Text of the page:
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A History of the Gipsies by Walter Simson

So unfortunate for the Gipsies


In perusing this work, the reader will be pleased to take the above mentioned document as the starting point of the history of the Gipsies in Scotland; and consider the Gipsies of that time as the progenitors of all those at present in Scotland, including the great encrease of the body, by the mixture of the white blood that has been brought within their community. He will also be pleased to divest himself of the childish prejudices, acquired in the nursery and in general literature, against the name of Gipsy; and consider that there are people in Scotland, occupying some of the highest positions in life, who are Gipsies; not indeed Gipsies in point of purity of blood, but people who have Gipsy blood in their veins, and who hold themselves to be Gipsies, in the manner which I have, to a certain extent, explained in the Preface, and will more fully illustrate in my Disquisition on the Gipsies.--ED.

This curious league of John Faw with the Scottish king, who acknowledges the laws and customs of the Gipsies within his kingdom, was of very short duration. Like that of many other favourites of princes, the credit which the "Earl of Little Egypt" possessed at court was, the succeeding year, completely annihilated, and that with a vengeance, as will appear by the following order in council. The Gipsies, quarrelling among themselves, and publicly bringing their matters of dispute before the government, had, perhaps, contributed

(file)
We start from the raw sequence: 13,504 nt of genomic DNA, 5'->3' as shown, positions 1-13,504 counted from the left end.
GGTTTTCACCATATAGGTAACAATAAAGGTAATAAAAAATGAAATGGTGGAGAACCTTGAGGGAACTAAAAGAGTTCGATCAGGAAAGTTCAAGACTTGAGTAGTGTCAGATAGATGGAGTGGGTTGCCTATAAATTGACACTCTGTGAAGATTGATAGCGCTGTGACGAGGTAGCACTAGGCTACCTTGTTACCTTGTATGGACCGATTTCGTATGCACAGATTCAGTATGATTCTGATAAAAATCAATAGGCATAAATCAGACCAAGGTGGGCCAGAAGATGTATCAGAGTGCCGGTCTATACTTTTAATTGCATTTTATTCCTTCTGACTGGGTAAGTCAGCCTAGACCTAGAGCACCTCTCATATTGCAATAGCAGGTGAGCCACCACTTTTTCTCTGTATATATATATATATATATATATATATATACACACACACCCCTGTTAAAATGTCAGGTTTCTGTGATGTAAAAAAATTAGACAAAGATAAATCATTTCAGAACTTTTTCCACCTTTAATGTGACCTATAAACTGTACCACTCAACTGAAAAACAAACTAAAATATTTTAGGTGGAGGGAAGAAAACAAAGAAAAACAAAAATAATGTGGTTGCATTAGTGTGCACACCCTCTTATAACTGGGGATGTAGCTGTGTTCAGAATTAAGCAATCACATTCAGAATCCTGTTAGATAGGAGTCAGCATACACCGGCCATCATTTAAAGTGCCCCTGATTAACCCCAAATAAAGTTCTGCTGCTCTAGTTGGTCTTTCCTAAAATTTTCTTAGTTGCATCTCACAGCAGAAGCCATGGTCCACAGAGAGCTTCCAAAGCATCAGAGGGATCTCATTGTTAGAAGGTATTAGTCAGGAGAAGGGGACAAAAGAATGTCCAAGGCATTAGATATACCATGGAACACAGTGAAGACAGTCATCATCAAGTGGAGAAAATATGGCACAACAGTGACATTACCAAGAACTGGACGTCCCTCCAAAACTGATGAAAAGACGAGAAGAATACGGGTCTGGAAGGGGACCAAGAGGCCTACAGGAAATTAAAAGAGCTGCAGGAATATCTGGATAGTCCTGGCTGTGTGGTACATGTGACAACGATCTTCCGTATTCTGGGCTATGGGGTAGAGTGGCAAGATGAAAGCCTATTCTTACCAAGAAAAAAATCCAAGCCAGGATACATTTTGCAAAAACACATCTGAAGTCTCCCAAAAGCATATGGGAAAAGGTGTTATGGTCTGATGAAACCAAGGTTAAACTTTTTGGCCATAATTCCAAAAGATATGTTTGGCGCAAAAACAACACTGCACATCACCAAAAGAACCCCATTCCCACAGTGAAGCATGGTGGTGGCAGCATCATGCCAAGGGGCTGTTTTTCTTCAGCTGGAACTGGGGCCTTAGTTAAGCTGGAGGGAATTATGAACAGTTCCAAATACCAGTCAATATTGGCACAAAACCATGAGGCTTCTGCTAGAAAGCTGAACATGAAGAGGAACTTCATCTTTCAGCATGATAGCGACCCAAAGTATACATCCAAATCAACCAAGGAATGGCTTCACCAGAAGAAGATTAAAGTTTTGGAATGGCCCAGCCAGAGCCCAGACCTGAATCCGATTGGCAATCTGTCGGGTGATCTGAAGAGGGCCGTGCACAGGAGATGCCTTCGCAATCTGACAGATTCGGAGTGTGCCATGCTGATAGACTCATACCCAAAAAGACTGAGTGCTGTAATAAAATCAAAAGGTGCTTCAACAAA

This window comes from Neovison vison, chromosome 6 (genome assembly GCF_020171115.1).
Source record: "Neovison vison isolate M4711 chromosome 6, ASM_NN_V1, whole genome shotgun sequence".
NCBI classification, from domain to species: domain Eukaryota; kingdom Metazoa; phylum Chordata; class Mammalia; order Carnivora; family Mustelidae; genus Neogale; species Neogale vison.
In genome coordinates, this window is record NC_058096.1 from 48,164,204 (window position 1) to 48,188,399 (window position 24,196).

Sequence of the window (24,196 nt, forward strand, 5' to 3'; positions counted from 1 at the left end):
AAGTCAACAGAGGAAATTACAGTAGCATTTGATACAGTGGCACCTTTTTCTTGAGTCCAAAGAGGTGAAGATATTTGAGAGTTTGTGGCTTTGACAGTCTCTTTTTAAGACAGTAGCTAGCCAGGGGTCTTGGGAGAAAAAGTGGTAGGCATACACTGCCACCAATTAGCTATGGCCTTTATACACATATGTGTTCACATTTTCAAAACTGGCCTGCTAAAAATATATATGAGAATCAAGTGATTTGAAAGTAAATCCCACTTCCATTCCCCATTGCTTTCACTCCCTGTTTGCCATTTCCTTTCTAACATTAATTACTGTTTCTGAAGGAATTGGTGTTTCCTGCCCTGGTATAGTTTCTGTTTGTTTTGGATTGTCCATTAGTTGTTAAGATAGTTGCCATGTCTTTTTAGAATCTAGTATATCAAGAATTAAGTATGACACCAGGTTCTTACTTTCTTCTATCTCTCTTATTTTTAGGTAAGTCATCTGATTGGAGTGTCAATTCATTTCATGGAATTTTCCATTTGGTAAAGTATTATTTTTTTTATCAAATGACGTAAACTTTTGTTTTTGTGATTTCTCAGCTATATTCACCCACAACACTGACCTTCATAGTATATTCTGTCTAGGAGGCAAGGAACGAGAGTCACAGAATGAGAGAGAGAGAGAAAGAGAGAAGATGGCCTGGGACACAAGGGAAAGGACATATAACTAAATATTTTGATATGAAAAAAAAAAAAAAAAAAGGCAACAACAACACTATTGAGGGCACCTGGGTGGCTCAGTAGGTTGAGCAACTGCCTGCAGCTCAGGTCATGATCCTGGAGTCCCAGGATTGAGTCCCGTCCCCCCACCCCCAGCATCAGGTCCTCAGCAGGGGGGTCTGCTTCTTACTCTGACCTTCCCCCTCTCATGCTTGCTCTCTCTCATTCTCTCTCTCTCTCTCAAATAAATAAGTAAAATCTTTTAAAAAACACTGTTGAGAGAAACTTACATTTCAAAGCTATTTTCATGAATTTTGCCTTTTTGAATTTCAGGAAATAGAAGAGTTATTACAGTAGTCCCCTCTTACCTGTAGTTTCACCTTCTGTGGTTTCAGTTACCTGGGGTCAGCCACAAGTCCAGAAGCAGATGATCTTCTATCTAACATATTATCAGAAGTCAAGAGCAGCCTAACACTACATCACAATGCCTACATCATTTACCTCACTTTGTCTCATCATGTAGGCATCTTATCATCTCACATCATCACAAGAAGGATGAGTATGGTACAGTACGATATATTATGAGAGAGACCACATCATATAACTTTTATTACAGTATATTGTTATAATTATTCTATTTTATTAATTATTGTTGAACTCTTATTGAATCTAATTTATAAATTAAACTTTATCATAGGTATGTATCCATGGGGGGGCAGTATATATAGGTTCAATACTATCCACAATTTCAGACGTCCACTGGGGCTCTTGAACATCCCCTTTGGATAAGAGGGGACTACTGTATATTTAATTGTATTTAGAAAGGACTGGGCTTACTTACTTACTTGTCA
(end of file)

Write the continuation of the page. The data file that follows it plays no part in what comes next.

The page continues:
to produce an enquiry into the real character and conduct of these foreigners; verifying the ancient adage, that a house divided against itself cannot stand. But the immediate cause assigned for the sudden change of mind in the king, so unfortunate for the Gipsies, is handed down to us in the following tradition, current in Fife:

King James V, as he was travelling through part of his dominions, disguised under the character of the Gaberlunzie-man, or Guid-man of Ballangiegh, prosecuting, as was his custom, his low and vague amours, fell in with a band of Gipsies, in the midst of their carousals, in a cave, near Wemyss, in Fifeshire. His majesty heartily joined in their revels, but it was not long before a scuffle ensued, wherein the king was very roughly handled, being in danger of his life.[59] The Gipsies, perceiving at last that he was none of their people, and considering him a spy, treated him with great indignity. Among other humiliating insults, they compelled his royal majesty, as an humble servant of a Tinkler, to carry their budgets and wallets on his back, for several miles, until he was exhausted; and being unable to proceed a step further, he sank under his load. He was then dismissed with scorn and contempt by the merciless Gipsies. Being exasperated at their cruel and contemptuous treatment of his sacred person, and having seen a fair specimen of their licentious manner of life, the king caused an order in council immediately to be issued, declaring that, if _three_ Gipsies were found together, one of the three was instantly to be seized, and forthwith hanged or shot, by any one of his majesty's subjects that chose to put the order in execution.


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